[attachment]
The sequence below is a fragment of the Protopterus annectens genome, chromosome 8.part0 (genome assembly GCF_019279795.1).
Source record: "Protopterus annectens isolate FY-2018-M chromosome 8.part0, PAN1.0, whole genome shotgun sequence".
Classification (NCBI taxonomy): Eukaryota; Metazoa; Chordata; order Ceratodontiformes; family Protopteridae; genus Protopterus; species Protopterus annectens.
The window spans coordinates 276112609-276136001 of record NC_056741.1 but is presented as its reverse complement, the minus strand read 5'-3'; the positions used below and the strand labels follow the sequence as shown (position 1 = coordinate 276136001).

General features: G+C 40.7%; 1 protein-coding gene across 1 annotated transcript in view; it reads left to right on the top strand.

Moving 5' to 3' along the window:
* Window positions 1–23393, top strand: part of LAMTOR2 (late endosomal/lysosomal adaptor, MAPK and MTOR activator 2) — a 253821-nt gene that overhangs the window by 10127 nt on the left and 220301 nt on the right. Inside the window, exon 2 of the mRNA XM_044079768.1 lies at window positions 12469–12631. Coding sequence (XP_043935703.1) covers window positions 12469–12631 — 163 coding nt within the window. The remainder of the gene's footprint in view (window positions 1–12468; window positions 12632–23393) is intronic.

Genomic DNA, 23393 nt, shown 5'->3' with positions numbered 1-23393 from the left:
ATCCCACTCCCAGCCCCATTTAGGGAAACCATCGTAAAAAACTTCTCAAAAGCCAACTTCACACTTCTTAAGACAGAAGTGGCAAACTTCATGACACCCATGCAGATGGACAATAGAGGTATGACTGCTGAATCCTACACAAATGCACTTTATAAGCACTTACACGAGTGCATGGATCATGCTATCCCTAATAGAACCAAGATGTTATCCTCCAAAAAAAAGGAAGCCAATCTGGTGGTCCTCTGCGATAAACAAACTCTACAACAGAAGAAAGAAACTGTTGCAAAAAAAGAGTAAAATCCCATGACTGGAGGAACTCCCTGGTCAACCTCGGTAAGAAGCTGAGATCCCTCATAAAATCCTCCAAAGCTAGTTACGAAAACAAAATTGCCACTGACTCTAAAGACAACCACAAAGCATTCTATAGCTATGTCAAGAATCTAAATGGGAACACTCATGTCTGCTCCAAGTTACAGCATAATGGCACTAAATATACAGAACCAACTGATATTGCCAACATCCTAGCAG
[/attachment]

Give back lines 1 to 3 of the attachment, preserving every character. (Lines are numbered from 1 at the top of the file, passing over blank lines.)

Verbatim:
The sequence below is a fragment of the Protopterus annectens genome, chromosome 8.part0 (genome assembly GCF_019279795.1).
Source record: "Protopterus annectens isolate FY-2018-M chromosome 8.part0, PAN1.0, whole genome shotgun sequence".
Classification (NCBI taxonomy): Eukaryota; Metazoa; Chordata; order Ceratodontiformes; family Protopteridae; genus Protopterus; species Protopterus annectens.